- Downturns provide an excellent opportunity for investors and home buyers to purchase high-quality properties at a discounted price.
- If fewer people are obtaining finance approvals, it suggests our property markets will be a little weaker moving forward.
- Housing loan approvals are clearly off their recent highs and are likely to continue to turn lower, but there is no sharp rollover yet apparent in the data to May.
- Owner-occupier loan commitments peaked in May last year and are now 9.7% lower, though have flattened out in recent months.
- Investor approvals had continued to grow over the past year but look to have peaked in March, now 4% off their recent highs. The investor share of new loans has recovered from a 2020 low of 23.1% to around its long-run average and stood at 34.5% in May.
- This share of fixed rate loans plummeted to 11.9%, now below pre-pandemic levels after picking at 46% back in 2021
- Interest payments lowest since 1994.
- This will only get worse without the opening of the border.
- Many proposed apartment complexes on the drawing board that may have helped alleviate the rental crisis will not proceed at present because of problems related to rising building costs, supply chain issues, and finance approvals.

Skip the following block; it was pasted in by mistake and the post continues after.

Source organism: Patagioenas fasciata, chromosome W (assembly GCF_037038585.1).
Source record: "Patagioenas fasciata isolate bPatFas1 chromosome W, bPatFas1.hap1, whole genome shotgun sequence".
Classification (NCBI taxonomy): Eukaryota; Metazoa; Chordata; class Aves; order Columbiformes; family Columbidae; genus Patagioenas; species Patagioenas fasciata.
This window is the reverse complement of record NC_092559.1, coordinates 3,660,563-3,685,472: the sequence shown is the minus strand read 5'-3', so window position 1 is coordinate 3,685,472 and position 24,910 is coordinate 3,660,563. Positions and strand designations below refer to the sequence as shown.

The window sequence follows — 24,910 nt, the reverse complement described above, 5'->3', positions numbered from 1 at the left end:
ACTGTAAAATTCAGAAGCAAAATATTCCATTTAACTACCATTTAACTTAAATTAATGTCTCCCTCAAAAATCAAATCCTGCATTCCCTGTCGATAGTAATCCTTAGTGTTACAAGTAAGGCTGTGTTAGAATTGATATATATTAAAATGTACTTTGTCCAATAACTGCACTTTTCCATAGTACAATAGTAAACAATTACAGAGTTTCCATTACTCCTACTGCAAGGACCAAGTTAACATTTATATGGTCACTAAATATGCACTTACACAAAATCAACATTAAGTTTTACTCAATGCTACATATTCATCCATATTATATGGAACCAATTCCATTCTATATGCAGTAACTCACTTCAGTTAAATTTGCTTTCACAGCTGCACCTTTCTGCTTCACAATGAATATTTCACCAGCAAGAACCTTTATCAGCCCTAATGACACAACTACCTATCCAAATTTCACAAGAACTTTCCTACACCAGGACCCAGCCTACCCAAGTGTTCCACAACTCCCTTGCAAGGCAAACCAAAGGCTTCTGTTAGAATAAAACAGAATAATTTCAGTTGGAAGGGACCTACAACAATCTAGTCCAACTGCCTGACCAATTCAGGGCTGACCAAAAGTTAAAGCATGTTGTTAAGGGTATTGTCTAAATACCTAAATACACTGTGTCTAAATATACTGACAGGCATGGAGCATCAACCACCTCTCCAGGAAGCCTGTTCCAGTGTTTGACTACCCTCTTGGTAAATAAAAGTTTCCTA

- Dr Andrew Wilson shows that House rents have risen by over 15% in the last 12 months and apartment rents rose by 17%.
- There are signs emerging that Aussie consumers prefer to spend their money on other things rather than cars and homes.
- A recent CommSec report shows that luxury new vehicle sales are slowing down.
- This is insightful because, in the past, it has been notable that the ‘top end’ of the housing and car markets have led movements in the broader market, and it looks like the same trend is occurring now.
- The CommSec index of luxury new vehicle sales shows the index of luxury new vehicle sales fell to a 19-month low of 82,747 vehicles in the year to May. Annual sales are down 11.1 per cent, the biggest fall in almost three years.
- Similarly, according to CoreLogic's data, national home prices fell for a second consecutive month, CoreLogic’s national Home Value Index (HVI) recorded a value decline, down -0.6%, to be -0.2% lower over the June quarter.
- Home prices fell 0.8 per cent at the ‘top end,’ but prices rose 1.0 per cent for lower-valued properties.
Links and Resources:
Metropole’s Strategic Property Plan – to help both beginning and experienced investors
Get a bundle of free reports and eBooks – www.PodcastBonus.com.au
Some of our favourite quotes from the show:
“Almost everyone who’s looking for a job, there’s a job for them, which basically means that people aren’t going to stop paying their mortgages.” – Michael Yardney
“Maybe people are just being a bit cautious in both those luxury ends of the market.” – Michael Yardney
“Today, rather than keep us alive, our worries are more like spinning on awheel in a ditch. They tend to be pointless and ineffective, and often border – for some people, at least – on neurotic.” – Michael Yardney